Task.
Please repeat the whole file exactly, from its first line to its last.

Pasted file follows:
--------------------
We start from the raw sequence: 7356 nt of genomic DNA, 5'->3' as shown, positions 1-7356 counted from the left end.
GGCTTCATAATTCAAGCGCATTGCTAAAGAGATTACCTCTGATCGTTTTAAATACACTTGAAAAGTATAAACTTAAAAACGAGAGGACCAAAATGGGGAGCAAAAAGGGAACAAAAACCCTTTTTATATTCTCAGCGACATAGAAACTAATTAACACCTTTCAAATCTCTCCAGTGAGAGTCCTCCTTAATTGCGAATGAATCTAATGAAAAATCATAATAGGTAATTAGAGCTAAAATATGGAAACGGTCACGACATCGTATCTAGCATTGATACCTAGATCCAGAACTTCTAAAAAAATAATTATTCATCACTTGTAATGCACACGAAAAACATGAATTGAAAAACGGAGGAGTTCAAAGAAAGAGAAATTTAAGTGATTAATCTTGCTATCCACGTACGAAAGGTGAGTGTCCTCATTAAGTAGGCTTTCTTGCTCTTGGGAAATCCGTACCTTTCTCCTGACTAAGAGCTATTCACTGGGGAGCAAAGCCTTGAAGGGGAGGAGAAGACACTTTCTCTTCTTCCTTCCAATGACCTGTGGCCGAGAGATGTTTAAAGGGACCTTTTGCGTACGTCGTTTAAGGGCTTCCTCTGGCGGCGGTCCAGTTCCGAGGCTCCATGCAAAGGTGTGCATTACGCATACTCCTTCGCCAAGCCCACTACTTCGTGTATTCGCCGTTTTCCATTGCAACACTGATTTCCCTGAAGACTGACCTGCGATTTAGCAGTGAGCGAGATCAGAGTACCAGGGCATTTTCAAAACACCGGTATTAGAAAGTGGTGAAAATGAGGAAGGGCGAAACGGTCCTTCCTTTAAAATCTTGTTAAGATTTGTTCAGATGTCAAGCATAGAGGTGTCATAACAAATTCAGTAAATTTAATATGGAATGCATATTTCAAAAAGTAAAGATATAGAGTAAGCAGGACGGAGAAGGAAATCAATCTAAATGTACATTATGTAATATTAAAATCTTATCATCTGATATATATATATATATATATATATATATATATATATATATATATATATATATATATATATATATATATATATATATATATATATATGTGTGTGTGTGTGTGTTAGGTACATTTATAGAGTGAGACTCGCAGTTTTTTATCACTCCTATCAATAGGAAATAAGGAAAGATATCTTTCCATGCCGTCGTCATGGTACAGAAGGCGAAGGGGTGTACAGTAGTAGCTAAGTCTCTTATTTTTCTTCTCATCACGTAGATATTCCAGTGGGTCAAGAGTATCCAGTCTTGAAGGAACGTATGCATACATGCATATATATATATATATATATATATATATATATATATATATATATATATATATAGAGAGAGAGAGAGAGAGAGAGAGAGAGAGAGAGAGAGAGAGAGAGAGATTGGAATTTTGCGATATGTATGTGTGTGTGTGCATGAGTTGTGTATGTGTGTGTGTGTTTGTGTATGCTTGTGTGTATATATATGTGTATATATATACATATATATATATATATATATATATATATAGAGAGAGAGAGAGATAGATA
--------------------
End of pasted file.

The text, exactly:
We start from the raw sequence: 7356 nt of genomic DNA, 5'->3' as shown, positions 1-7356 counted from the left end.
GGCTTCATAATTCAAGCGCATTGCTAAAGAGATTACCTCTGATCGTTTTAAATACACTTGAAAAGTATAAACTTAAAAACGAGAGGACCAAAATGGGGAGCAAAAAGGGAACAAAAACCCTTTTTATATTCTCAGCGACATAGAAACTAATTAACACCTTTCAAATCTCTCCAGTGAGAGTCCTCCTTAATTGCGAATGAATCTAATGAAAAATCATAATAGGTAATTAGAGCTAAAATATGGAAACGGTCACGACATCGTATCTAGCATTGATACCTAGATCCAGAACTTCTAAAAAAATAATTATTCATCACTTGTAATGCACACGAAAAACATGAATTGAAAAACGGAGGAGTTCAAAGAAAGAGAAATTTAAGTGATTAATCTTGCTATCCACGTACGAAAGGTGAGTGTCCTCATTAAGTAGGCTTTCTTGCTCTTGGGAAATCCGTACCTTTCTCCTGACTAAGAGCTATTCACTGGGGAGCAAAGCCTTGAAGGGGAGGAGAAGACACTTTCTCTTCTTCCTTCCAATGACCTGTGGCCGAGAGATGTTTAAAGGGACCTTTTGCGTACGTCGTTTAAGGGCTTCCTCTGGCGGCGGTCCAGTTCCGAGGCTCCATGCAAAGGTGTGCATTACGCATACTCCTTCGCCAAGCCCACTACTTCGTGTATTCGCCGTTTTCCATTGCAACACTGATTTCCCTGAAGACTGACCTGCGATTTAGCAGTGAGCGAGATCAGAGTACCAGGGCATTTTCAAAACACCGGTATTAGAAAGTGGTGAAAATGAGGAAGGGCGAAACGGTCCTTCCTTTAAAATCTTGTTAAGATTTGTTCAGATGTCAAGCATAGAGGTGTCATAACAAATTCAGTAAATTTAATATGGAATGCATATTTCAAAAAGTAAAGATATAGAGTAAGCAGGACGGAGAAGGAAATCAATCTAAATGTACATTATGTAATATTAAAATCTTATCATCTGATATATATATATATATATATATATATATATATATATATATATATATATATATATATATATATATATATATATATATATATATATATGTGTGTGTGTGTGTGTTAGGTACATTTATAGAGTGAGACTCGCAGTTTTTTATCACTCCTATCAATAGGAAATAAGGAAAGATATCTTTCCATGCCGTCGTCATGGTACAGAAGGCGAAGGGGTGTACAGTAGTAGCTAAGTCTCTTATTTTTCTTCTCATCACGTAGATATTCCAGTGGGTCAAGAGTATCCAGTCTTGAAGGAACGTATGCATACATGCATATATATATATATATATATATATATATATATATATATATATATATATATATAGAGAGAGAGAGAGAGAGAGAGAGAGAGAGAGAGAGAGAGAGAGAGAGATTGGAATTTTGCGATATGTATGTGTGTGTGTGCATGAGTTGTGTATGTGTGTGTGTGTTTGTGTATGCTTGTGTGTATATATATGTGTATATATATACATATATATATATATATATATATATATATAGAGAGAGAGAGAGATAGATA